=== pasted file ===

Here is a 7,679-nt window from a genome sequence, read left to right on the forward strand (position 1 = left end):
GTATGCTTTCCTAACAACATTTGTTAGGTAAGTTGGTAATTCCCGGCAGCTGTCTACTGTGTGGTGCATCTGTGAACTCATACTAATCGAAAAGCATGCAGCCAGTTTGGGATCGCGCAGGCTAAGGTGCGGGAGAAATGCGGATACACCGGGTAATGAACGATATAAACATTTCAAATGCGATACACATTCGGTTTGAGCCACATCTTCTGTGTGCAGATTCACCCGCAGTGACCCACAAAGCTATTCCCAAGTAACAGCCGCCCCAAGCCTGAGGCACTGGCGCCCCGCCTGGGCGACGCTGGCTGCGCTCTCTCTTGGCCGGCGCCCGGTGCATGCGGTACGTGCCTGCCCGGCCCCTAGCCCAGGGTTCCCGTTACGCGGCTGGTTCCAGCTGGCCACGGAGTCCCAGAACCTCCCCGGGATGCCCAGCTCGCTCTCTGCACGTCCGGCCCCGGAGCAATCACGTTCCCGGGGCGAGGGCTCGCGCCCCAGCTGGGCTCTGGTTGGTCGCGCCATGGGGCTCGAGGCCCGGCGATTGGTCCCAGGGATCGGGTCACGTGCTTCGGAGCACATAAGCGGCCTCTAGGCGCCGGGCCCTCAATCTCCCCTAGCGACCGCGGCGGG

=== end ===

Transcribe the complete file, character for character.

Here is a 7,679-nt window from a genome sequence, read left to right on the forward strand (position 1 = left end):
GTATGCTTTCCTAACAACATTTGTTAGGTAAGTTGGTAATTCCCGGCAGCTGTCTACTGTGTGGTGCATCTGTGAACTCATACTAATCGAAAAGCATGCAGCCAGTTTGGGATCGCGCAGGCTAAGGTGCGGGAGAAATGCGGATACACCGGGTAATGAACGATATAAACATTTCAAATGCGATACACATTCGGTTTGAGCCACATCTTCTGTGTGCAGATTCACCCGCAGTGACCCACAAAGCTATTCCCAAGTAACAGCCGCCCCAAGCCTGAGGCACTGGCGCCCCGCCTGGGCGACGCTGGCTGCGCTCTCTCTTGGCCGGCGCCCGGTGCATGCGGTACGTGCCTGCCCGGCCCCTAGCCCAGGGTTCCCGTTACGCGGCTGGTTCCAGCTGGCCACGGAGTCCCAGAACCTCCCCGGGATGCCCAGCTCGCTCTCTGCACGTCCGGCCCCGGAGCAATCACGTTCCCGGGGCGAGGGCTCGCGCCCCAGCTGGGCTCTGGTTGGTCGCGCCATGGGGCTCGAGGCCCGGCGATTGGTCCCAGGGATCGGGTCACGTGCTTCGGAGCACATAAGCGGCCTCTAGGCGCCGGGCCCTCAATCTCCCCTAGCGACCGCGGCGGG